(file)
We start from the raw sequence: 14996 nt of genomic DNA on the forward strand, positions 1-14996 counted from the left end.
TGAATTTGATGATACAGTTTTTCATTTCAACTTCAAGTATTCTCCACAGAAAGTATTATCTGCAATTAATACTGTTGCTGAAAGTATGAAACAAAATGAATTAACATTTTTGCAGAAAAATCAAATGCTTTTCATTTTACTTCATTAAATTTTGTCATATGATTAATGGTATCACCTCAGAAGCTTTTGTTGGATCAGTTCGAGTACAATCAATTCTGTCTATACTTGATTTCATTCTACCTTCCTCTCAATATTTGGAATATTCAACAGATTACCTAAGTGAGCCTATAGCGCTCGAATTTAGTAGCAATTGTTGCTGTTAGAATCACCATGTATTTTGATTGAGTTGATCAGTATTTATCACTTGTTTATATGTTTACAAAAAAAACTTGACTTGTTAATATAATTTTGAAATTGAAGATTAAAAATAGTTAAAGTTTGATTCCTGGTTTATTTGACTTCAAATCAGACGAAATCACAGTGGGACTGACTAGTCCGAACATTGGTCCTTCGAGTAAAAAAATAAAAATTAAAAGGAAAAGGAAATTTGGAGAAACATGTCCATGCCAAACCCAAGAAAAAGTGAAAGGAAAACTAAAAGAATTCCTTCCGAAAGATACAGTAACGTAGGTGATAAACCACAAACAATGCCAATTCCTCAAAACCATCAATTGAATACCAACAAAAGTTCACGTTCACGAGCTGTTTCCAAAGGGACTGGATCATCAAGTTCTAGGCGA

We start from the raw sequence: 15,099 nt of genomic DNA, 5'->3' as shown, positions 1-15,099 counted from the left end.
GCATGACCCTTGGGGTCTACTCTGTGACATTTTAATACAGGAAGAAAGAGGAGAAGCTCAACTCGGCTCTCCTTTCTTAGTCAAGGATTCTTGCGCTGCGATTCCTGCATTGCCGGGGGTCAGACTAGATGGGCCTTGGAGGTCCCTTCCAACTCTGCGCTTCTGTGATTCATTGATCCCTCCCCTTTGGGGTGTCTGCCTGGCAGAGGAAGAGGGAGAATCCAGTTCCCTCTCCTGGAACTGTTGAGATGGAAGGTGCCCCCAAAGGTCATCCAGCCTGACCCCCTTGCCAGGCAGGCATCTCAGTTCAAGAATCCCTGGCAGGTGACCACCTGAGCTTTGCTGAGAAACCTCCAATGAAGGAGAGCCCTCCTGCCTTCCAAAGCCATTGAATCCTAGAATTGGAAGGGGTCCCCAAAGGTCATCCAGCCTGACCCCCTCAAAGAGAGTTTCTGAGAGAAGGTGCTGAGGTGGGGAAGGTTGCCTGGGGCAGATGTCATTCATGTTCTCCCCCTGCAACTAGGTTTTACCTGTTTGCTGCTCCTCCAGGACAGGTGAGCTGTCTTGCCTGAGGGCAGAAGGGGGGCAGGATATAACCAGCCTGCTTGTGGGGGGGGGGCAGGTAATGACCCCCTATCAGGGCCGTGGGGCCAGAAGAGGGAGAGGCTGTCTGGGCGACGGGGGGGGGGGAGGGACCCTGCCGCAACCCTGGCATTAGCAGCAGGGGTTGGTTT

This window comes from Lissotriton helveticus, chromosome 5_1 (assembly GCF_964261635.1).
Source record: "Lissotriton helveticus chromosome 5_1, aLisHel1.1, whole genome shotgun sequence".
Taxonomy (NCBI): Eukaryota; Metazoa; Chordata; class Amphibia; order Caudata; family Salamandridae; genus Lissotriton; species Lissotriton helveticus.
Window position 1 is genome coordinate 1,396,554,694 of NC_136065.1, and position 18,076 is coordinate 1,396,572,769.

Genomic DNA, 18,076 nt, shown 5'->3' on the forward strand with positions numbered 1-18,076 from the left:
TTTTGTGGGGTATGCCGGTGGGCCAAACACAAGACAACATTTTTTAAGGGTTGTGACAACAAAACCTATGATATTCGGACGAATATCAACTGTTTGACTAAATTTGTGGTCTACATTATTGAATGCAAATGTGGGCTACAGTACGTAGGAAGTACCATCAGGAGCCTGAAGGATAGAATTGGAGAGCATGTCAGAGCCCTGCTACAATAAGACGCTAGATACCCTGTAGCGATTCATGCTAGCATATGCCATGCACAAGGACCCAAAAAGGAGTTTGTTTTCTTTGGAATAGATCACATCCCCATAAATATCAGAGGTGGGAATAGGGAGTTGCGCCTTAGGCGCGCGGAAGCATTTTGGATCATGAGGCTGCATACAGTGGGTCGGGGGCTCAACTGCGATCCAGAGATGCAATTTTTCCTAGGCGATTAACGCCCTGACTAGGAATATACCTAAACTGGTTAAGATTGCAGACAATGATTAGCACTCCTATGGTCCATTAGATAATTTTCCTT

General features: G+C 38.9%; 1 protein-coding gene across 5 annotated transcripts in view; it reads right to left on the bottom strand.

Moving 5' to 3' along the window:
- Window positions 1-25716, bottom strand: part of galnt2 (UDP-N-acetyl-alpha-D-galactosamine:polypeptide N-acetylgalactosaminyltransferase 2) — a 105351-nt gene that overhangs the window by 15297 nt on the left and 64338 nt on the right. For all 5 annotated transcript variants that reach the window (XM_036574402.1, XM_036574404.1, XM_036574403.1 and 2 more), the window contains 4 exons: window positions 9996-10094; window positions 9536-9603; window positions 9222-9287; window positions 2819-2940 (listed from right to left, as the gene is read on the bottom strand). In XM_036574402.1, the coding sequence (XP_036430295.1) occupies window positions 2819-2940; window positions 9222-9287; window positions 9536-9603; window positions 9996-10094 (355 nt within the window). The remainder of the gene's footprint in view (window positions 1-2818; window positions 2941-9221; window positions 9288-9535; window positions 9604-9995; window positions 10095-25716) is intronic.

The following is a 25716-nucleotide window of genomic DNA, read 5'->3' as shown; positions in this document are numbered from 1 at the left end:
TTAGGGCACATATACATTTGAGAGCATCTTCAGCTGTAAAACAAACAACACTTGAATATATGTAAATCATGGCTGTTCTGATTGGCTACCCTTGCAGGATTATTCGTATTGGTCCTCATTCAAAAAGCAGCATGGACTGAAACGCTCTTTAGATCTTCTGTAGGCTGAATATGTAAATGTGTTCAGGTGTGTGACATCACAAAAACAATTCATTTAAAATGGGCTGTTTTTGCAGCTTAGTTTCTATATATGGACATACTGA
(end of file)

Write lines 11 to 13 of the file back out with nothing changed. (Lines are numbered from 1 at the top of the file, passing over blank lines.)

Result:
General features: G+C 38.9%; 1 protein-coding gene across 5 annotated transcripts in view; it reads right to left on the bottom strand.

Moving 5' to 3' along the window:
- Window positions 1-25716, bottom strand: part of galnt2 (UDP-N-acetyl-alpha-D-galactosamine:polypeptide N-acetylgalactosaminyltransferase 2) — a 105351-nt gene that overhangs the window by 15297 nt on the left and 64338 nt on the right. For all 5 annotated transcript variants that reach the window (XM_036574402.1, XM_036574404.1, XM_036574403.1 and 2 more), the window contains 4 exons: window positions 9996-10094; window positions 9536-9603; window positions 9222-9287; window positions 2819-2940 (listed from right to left, as the gene is read on the bottom strand). In XM_036574402.1, the coding sequence (XP_036430295.1) occupies window positions 2819-2940; window positions 9222-9287; window positions 9536-9603; window positions 9996-10094 (355 nt within the window). The remainder of the gene's footprint in view (window positions 1-2818; window positions 2941-9221; window positions 9288-9535; window positions 9604-9995; window positions 10095-25716) is intronic.